Unionized public employees are making more money, receiving more generous benefits, and enjoying greater job security than the working families forced to pay for it with ever-higher taxes, deficits and debt. How did this happen? Very quietly. The rise of government unions has been like a silent coup, an inside job engineered by self-interested politicians and fueled by campaign contributions.
Critics of public sector unions will likely use the 2010 union membership rates — released today by the Bureau of Labor Statistics — to add fuel to the anti-government worker fire. Total unionization rates dropped to record lows in 2010, to just 11.9 percent of the American workforce. And now, most union members (51.8 percent) are government employees, rather than private sector workers, which has been the case since 2009, when just over fifty percent of union members were government employees.
However, the public sector’s increasing share of total union membership is no “coup” as Pawlenty argues. Public sector unionization rates have remained unchanged for the last 30 years. Just under 36 percent of government workers were unionized in 1980, and 36.2 percent of them were union members in 2010. As the chart below demonstrates, the public sector’s share of total union membership is only increasing because private sector unionization rates are in major decline, shrinking from 20.1 percent of the total private sector workforce in 1980 to 6.9 percent in 2010:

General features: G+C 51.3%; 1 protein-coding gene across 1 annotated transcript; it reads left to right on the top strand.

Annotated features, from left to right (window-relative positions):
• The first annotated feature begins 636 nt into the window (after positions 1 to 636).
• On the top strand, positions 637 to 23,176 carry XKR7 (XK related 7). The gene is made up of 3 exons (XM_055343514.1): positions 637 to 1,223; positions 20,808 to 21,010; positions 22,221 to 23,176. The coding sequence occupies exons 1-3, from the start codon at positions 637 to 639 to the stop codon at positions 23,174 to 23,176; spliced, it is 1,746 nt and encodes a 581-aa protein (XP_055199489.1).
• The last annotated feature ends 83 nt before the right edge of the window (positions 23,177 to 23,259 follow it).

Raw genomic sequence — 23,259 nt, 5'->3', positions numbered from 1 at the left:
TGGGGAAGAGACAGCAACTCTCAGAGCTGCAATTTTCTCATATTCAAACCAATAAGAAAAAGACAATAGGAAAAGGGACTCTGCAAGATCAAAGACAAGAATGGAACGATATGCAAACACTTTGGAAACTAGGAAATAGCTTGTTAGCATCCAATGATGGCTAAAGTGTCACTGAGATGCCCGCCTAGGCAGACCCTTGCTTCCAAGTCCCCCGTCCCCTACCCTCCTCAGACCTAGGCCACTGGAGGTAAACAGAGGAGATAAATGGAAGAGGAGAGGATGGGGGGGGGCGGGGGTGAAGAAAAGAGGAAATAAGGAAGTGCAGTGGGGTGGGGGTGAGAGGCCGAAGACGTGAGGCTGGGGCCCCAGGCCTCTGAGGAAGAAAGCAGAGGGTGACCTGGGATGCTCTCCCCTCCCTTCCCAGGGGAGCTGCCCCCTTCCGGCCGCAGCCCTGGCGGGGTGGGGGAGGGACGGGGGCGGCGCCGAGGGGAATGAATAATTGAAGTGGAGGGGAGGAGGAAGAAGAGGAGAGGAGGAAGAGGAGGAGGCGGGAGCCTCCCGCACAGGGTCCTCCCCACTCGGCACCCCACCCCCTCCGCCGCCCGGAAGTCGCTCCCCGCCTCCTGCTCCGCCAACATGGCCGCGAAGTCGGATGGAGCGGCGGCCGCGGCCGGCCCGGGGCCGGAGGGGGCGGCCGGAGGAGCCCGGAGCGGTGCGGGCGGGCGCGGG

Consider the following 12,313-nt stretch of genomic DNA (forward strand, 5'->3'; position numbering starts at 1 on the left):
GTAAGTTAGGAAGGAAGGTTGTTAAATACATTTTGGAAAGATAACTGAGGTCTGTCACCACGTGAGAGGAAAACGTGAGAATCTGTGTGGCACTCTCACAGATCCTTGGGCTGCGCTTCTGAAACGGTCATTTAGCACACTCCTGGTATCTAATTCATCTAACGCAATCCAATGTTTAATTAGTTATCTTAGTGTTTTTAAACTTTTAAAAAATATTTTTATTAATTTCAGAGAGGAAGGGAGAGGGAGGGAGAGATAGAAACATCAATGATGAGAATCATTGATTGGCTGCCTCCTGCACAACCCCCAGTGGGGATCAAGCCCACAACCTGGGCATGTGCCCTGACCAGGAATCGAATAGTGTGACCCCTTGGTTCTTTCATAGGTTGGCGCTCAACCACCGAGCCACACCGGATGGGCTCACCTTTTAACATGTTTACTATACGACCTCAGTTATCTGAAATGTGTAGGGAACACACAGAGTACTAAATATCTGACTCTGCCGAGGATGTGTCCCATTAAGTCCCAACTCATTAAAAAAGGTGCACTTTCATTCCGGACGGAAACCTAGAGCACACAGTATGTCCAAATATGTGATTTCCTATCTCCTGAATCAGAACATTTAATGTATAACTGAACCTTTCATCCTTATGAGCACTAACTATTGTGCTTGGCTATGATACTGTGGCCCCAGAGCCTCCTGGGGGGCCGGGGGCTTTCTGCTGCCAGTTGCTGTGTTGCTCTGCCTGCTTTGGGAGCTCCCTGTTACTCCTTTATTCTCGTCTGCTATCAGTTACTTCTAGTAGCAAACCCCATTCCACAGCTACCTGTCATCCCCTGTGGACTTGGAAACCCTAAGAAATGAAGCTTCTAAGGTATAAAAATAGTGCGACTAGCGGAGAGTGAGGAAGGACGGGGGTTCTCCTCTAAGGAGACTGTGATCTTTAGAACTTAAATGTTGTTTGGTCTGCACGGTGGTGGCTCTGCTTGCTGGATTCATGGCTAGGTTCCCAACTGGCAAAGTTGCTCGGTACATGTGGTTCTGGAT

And numerous studies have debunked the myth of overpaid government workers. As a 2010 report from the Center for Economic and Policy Research noted:
When state and local government employees are compared to private-sector workers with similar characteristics, state and local workers actually earn 4 percent less, on average, than their private-sector counterparts.
To be clear, today’s announcement of the 2010 unionization rates is cause for real reason concern. But policy makers should be far more worried about private sector unions than those in the public sector. More than half of non-managerial workers say they would vote to join a union if they could, but current government policies make it nearly impossible for private sector workers who want to join together in a union to do so — and consequently private sector unionization rates have plummeted.
In contrast, the stability of public sector unionization rates demonstrates that when workers are able to freely choose to join together in unions, they often do so. Without major reforms to make it fairer for workers trying to form unions, we will continue to see union numbers fall.
*Sources: Union membership rates from 1980 to 2009 are from the “Union Membership and Coverage Database,” (Barry T. Hirsch and David A. Macpherson, www.unionstats.com), 2010 union membership rates from the Bureau of Labor Statistics.